W. LESTER STEVENS1888-1969
William Lester Stevens was an American landscape painter and teacher from the Boston school of painting. He was born in Rockport, MA in 1888. He studied with well-known Rockport Artist Parker Perkins (1862-1942). In 1906 the National Academy of Design exhibited a work by Stevens, and three years later he would receive a scholarship to the Boston Museum School where he was the student of Edmund Tarbell (1862-1938), Frank Benson (1862-1951), Philip Leslie Hale (1865-1931) and William Paxton (1869-1941).
In 1917 Stevens joined the Army and was sent to Europe where he would continue to sketch and paint. After returning from Europe, Stevens along with his friend and artist Aldro T. Hibbard (1886-1972) and numerous other artists, founded the Rockport Art Association in 1921. Stevens was also a member of the Springfield, MA Art League; the Guild of Boston Artists; the New Haven Paint and Clay Club, CT; the Gloucester Society of Art; the North Shore Art Association;
the Boston Watercolor Club and the New York Watercolor Club.
Throughout the course of his long career, Stevens taught, first in Rockport, Maine, then at Boston University (1925-1926) and at Princeton University (1927-1929). He later gave lessons and held one-man shows in Charlotte and Asheville, North Carolina, where his work was well-received. Stevens won art awards at the Corcoran Gallery, Washington, DC; the American Watercolor Society; the New Haven Paint and Clay Club; the Springfield Art League; Salons of America; the Washington Watercolor Club; the North Shore Art Association; and the Rockport Art Association.
During the Great Depression, Stevens taught painting at Grand Manan. In addition to teaching during this time he produced numerous covers for “The American Legion Magazine” and painted USPO murals in Dedham and Rockport, Massachussetts, Boston City Hall, the Louisville Kentucky Art Museum and at several schools in Boston.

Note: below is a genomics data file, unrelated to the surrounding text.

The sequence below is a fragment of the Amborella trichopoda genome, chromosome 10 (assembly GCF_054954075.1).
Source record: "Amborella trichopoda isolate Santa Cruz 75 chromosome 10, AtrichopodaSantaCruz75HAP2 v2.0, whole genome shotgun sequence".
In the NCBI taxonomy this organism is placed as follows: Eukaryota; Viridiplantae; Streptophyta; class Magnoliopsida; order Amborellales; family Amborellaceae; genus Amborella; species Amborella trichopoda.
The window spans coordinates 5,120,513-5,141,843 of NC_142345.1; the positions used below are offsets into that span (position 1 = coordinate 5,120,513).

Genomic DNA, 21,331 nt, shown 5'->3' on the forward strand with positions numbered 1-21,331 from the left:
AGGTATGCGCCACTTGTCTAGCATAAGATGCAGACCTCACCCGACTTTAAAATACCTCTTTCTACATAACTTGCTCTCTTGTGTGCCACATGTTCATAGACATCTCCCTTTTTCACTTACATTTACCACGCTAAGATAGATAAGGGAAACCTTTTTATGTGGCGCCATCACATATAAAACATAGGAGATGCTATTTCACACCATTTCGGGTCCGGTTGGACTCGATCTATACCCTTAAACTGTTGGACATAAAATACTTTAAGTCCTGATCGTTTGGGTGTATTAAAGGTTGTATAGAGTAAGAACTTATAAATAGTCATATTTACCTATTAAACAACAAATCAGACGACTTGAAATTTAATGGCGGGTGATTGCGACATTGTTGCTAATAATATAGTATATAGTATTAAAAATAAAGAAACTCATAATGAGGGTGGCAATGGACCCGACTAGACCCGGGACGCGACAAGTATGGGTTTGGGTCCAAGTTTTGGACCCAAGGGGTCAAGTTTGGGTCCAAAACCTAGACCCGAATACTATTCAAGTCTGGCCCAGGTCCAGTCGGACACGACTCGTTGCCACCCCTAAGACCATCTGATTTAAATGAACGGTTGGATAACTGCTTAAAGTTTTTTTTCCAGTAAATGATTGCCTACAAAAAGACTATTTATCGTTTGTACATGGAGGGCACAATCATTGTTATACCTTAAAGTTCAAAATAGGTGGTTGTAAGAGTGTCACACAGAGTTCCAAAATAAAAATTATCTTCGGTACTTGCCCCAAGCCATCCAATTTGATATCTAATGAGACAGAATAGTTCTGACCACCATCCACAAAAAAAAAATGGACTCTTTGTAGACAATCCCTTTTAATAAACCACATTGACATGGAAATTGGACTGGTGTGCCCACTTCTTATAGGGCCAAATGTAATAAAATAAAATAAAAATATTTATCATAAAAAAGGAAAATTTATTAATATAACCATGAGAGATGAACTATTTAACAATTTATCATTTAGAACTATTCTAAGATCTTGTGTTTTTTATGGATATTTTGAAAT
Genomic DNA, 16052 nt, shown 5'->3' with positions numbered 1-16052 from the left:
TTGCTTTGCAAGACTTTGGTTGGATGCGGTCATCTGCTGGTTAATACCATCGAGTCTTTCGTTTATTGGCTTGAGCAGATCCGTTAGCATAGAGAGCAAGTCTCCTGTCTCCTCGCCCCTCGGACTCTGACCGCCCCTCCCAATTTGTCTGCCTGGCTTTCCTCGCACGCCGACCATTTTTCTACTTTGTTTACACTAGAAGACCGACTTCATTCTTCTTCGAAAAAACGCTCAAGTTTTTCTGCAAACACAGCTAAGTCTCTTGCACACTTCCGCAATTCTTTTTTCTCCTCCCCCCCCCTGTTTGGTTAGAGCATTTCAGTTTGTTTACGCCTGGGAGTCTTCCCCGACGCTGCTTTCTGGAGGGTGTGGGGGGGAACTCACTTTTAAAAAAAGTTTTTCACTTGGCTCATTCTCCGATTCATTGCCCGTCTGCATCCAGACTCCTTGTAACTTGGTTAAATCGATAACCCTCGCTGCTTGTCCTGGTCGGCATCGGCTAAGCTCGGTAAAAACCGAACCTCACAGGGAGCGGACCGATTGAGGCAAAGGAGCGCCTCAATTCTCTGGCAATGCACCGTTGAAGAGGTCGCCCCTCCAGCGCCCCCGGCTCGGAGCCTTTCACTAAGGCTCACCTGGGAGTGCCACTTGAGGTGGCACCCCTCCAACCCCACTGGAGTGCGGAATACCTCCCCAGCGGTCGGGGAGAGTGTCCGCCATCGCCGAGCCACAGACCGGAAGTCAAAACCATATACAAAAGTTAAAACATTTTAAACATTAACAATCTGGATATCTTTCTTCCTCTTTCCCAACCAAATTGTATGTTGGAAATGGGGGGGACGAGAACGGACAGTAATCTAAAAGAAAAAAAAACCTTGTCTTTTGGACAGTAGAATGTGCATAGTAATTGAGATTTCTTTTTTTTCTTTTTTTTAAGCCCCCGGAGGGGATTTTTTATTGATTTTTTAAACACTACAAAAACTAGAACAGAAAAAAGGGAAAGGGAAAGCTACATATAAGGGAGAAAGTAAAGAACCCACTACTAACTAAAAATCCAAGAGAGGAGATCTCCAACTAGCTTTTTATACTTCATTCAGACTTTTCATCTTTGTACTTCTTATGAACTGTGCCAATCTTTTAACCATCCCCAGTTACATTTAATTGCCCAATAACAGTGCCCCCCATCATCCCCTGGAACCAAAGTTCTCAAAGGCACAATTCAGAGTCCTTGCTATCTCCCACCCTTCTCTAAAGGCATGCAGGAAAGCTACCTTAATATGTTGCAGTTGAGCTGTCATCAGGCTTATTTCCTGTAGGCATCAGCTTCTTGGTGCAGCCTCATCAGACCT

Stevens lived in Rockport until 1934, moving for a short time to Springfield before settling in Conway, Massachusetts where he remodeled an old farmhouse and constructed a studio which looked north towards Mount Monadnock. Stevens would later organize the Conway Festival of the Hills and the Berkshire Arts Festival. Except for summer trips made in the 1960s to Lubec, Maine, Campobello Island and Grand Manan Island, Stevens lived and painted in Conway for the rest of his life until his death in 1969.
Steven’s works can be found in the collections of: the Asheville Art Museum, the Colby College Museum of Art, the George Walter Vincent Smith Museum, the Hunter Museum of American Art, the Louisiana State University Museum of Art, the Memorial Art Gallery, the Michele and Donald D’Amour Museum of Fine Arts, the Museum of Art at Brigham Young University, the National Museum of American Art-Smithsonian, the Rockport Art Association, the Springville Museum of Art, the Canton Museum of Art, the Hickory Museum of Art, the Johnson Collection, the Wadsworth Atheneum Museum of Art, the Washington County Museum of Fine Arts and the Wright Museum of Art.